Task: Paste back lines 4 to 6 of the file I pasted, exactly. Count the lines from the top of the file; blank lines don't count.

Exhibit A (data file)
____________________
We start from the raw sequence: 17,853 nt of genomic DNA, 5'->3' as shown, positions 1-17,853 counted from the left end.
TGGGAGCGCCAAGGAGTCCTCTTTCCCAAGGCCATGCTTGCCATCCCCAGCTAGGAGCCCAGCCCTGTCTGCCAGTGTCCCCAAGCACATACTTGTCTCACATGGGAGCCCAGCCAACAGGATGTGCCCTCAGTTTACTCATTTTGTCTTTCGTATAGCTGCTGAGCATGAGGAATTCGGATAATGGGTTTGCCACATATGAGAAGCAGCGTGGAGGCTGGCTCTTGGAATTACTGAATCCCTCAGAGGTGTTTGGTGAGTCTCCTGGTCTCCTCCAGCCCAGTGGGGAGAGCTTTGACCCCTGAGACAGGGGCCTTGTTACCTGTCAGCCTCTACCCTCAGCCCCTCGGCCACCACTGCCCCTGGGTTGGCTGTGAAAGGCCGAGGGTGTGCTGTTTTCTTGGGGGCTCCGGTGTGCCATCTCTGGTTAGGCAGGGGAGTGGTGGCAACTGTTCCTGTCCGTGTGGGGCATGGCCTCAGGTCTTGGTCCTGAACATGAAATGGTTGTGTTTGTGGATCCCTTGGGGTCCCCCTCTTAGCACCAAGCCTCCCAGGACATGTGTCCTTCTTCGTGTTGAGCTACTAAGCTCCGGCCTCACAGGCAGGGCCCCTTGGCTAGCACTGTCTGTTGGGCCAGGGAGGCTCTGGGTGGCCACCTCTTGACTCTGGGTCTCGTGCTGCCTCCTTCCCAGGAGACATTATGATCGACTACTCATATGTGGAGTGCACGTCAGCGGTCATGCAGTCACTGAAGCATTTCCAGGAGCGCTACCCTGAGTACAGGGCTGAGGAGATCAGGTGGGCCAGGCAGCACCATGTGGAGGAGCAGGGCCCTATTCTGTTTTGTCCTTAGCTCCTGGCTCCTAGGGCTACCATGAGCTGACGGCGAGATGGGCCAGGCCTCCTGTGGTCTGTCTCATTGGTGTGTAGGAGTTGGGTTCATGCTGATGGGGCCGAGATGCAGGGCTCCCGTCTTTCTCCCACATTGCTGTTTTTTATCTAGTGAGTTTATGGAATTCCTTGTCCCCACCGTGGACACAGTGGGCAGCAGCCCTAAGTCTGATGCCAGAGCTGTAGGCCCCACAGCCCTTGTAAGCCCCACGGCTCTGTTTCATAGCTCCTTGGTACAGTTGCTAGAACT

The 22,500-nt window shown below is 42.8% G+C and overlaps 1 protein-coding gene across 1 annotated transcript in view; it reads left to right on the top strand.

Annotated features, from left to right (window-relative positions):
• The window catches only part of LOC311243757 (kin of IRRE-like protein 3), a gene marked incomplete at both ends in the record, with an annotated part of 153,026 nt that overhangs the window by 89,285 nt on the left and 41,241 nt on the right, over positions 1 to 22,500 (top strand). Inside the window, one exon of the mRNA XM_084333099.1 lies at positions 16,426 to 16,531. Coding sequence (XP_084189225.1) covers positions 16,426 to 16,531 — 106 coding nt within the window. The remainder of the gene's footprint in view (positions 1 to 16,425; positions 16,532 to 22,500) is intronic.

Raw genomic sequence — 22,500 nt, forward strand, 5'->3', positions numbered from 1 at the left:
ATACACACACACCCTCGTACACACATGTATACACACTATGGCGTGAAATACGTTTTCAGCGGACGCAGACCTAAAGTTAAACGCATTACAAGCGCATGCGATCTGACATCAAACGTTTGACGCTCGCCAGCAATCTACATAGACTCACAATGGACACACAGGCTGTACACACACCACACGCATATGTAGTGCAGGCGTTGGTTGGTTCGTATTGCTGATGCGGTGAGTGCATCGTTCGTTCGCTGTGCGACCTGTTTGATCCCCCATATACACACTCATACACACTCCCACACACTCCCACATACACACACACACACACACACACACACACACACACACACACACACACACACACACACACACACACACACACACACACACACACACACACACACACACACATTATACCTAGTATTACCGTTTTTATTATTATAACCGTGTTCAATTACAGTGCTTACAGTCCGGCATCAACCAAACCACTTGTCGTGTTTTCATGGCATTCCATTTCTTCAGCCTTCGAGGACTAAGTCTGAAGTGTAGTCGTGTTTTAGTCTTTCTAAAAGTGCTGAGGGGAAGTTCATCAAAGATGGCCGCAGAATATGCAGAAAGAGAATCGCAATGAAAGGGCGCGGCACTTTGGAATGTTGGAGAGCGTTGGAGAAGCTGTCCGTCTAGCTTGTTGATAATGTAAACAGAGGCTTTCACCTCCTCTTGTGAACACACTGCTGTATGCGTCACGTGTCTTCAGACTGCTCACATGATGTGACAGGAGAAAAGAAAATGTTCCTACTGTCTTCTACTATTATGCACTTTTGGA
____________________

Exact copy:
Annotated features, from left to right (window-relative positions):
• The window catches only part of LOC311243757 (kin of IRRE-like protein 3), a gene marked incomplete at both ends in the record, with an annotated part of 153,026 nt that overhangs the window by 89,285 nt on the left and 41,241 nt on the right, over positions 1 to 22,500 (top strand). Inside the window, one exon of the mRNA XM_084333099.1 lies at positions 16,426 to 16,531. Coding sequence (XP_084189225.1) covers positions 16,426 to 16,531 — 106 coding nt within the window. The remainder of the gene's footprint in view (positions 1 to 16,425; positions 16,532 to 22,500) is intronic.

Raw genomic sequence — 22,500 nt, forward strand, 5'->3', positions numbered from 1 at the left: